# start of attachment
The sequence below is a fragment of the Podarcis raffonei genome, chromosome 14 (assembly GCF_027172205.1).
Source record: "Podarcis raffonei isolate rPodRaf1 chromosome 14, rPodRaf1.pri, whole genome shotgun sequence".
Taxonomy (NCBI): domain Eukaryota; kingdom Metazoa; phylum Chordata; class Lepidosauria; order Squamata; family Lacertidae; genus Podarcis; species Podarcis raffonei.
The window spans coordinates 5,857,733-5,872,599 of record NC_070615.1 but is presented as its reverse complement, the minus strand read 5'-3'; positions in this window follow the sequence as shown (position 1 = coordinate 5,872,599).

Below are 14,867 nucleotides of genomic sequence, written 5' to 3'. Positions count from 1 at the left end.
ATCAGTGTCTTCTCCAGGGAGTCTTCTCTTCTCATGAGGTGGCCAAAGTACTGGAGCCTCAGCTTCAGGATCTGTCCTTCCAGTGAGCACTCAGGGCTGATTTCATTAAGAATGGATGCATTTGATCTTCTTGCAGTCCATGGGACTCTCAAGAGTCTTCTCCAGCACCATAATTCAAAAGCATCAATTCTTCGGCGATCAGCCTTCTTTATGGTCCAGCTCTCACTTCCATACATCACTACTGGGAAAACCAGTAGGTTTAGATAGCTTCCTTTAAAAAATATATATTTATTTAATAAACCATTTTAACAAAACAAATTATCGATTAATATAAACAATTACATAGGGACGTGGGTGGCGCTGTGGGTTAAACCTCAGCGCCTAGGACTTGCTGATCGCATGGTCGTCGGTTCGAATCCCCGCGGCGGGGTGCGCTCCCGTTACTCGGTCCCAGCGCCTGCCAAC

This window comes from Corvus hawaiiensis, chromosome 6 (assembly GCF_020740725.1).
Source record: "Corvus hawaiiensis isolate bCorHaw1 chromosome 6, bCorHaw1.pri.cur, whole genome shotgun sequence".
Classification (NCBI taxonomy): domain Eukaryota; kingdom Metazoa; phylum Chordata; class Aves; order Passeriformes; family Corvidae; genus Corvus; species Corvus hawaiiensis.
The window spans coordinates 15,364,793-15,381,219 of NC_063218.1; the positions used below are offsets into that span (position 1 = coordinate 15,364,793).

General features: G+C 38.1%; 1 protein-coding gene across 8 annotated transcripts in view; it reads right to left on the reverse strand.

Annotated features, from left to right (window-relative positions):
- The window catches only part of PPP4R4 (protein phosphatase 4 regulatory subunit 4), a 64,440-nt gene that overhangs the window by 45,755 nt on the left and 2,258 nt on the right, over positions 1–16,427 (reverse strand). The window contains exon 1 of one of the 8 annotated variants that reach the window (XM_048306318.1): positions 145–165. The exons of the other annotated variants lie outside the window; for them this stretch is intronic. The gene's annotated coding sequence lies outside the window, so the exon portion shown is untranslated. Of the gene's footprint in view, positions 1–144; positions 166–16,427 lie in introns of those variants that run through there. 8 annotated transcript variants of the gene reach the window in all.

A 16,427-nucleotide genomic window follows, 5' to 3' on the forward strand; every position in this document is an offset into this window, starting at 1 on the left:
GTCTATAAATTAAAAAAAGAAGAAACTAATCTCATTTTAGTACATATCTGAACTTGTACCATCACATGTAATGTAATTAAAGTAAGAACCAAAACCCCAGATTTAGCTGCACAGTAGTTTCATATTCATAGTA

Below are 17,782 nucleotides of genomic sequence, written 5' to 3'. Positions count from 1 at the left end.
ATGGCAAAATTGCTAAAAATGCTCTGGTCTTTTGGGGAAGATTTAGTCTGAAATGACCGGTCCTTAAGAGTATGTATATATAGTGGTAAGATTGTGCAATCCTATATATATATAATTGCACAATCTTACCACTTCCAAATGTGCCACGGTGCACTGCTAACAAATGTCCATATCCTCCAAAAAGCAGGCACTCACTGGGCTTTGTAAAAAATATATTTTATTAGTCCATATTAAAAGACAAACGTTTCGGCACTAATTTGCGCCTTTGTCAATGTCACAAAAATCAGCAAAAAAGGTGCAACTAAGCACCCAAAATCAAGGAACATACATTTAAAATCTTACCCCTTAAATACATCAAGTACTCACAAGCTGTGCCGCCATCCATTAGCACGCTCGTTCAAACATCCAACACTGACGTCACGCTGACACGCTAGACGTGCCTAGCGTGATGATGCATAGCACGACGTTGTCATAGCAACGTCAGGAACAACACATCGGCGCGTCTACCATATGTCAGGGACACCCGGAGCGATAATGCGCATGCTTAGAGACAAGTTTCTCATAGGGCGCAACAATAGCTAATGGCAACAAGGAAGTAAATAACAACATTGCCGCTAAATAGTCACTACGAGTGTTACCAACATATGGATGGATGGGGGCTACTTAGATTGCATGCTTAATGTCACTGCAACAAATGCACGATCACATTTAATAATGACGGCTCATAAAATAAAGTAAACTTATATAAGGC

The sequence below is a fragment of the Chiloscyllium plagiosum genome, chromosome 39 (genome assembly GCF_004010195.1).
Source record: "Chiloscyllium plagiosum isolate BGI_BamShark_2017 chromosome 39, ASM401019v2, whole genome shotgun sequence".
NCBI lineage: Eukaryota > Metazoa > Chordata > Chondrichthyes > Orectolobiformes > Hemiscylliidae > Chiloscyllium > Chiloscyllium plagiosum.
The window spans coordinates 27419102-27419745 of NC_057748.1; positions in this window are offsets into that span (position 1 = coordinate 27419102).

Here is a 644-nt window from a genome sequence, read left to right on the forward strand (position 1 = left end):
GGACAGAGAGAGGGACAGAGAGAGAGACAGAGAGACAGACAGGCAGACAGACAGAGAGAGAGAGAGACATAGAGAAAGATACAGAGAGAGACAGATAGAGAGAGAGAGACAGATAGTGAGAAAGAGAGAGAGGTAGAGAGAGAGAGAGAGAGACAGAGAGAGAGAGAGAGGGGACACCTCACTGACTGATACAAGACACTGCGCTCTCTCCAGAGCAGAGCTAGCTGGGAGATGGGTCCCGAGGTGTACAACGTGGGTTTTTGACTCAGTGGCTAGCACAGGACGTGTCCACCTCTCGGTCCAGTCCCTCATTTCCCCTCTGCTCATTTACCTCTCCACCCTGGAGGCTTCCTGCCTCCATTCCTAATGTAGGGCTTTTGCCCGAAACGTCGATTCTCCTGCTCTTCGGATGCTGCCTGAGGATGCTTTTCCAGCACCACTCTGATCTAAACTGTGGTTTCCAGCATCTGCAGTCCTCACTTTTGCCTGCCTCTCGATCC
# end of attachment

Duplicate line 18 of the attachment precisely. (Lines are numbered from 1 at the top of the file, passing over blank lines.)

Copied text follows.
The sequence below is a fragment of the Chiloscyllium plagiosum genome, chromosome 39 (genome assembly GCF_004010195.1).